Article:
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PHOTO: Debby Goldsberry (L), Diane Fornbacher (C), Liana Held (R)/courtesy International Cannabis Business Conference
Portland, OR hosted the International Cannabis Business Conference that took place during the weekend of September 13th & 14th. The who’s-who of cannabis attended, including international speaker Laura Blanco De Leon, President of the Association of Cannabis Studies of Uruguay. Oregon Congressman Earl Blumenauer and gay rights activist Andrew Sullivan were also in attendance. Ladybud Magazine publisher/activist extraordinaire Diane Fornbacher was also there to speak, and I was lucky enough to land an interview before she was whisked away by the next eager soul (ahem, The Oregonian).
Adorned in emerald green, she immediately caught my eye as she breezed through the corridor. I previously knew Diane Fornbacher from her online presence because I have written for her before, but we live on opposite coasts. I was thrilled when I found out she was speaking at the ICBC, which also happened to be hosted in my home town of Portland, OR. I (literally) ran up to her and gave her a giant, welcome hug. It felt wonderful being in the same room with such a dedicated activist.
Diane spoke on Sunday September 14th, on the topic of “Meeting your Corporate Goals.” The ICBC was primarily organized to help those new to the industry and veterans of the cannabis industry gain their footing to succeed as legitimate business. Fornbacher reminds us that in the face of success and limitless opportunities, people are still being persecuted for accessing, distributing, cultivating and ingesting cannabis. Above all else, Fornbacher believes that whenever we encounter success in any form, we must be sure to “send the elevator back down.” Many people within the cannabis community are in dire need of help, especially in activism & medicine.
Fornbacher heavily fights for families and the right to use cannabis, primarily because she is a mother of two who also manages her Complex PTSD with a safer choice. She called out all “interlopers” aka businesses only looking to get rich in this industry while refusing to interact or giving back to the cannabis community (and beyond). Fornbacher describes Ladybud as a brand that is “transcending through activism” and has always tried to “collectively evolve as a whole,” which means always giving back. When Fornbacher looks back on her activist career, she simply stated, “When I die I want to know I made a difference, not money — although if I do make a profit, I’d still turn it over to righteous causes and individuals. I’ve always tried to do that, regardless, in some way or another.”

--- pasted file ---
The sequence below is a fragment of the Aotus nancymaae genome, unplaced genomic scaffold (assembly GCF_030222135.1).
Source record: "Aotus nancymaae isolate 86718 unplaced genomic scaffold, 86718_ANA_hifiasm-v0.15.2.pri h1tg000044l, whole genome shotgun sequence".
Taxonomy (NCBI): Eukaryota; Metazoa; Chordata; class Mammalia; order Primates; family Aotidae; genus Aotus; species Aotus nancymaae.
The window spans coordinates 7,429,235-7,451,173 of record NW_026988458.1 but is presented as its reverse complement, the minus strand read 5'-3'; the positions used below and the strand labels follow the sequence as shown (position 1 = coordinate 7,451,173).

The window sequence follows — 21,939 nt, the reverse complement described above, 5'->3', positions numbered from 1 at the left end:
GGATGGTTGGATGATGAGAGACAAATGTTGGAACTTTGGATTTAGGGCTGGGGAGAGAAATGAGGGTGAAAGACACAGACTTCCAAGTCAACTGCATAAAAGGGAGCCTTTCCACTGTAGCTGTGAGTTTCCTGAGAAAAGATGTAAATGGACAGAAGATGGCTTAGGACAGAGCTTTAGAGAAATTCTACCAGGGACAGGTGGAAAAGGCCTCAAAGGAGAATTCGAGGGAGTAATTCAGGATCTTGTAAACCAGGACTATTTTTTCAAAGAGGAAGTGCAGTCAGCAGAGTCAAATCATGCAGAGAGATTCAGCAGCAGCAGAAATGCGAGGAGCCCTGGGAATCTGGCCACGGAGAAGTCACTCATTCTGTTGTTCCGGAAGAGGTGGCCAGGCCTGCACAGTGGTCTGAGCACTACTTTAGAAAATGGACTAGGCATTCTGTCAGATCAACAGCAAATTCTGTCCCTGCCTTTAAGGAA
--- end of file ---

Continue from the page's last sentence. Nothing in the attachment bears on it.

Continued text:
Q: How do you feel about the activist community in Oregon?
DF: It’s important what’s happening here. I love Oregon and the reasons are manifold. I support my compatriots in their undying efforts to redeem civil liberties. I’d vote on yes on 91 if I lived here as a citizen.
Q: What advice do you have to activists currently battling legalization efforts?
DF: Stay persistent but take frequent breaks. TAKE CARE OF YOURSELF. If you are depleted, you are not effectively contributing to the movement without establishing your own boundaries and self care.
Q: When will Ladybud be available in print?
DF: Two reasons why Ladybud isn’t available on print: 1.) I refuse to kill more trees in the process of printing the magazine itself. 2.) I refuse to produce a print version until growing and processing industrial hemp is legal in more places. Only then I can proudly say Ladybud is printed on 100% hemp (and recycled) paper.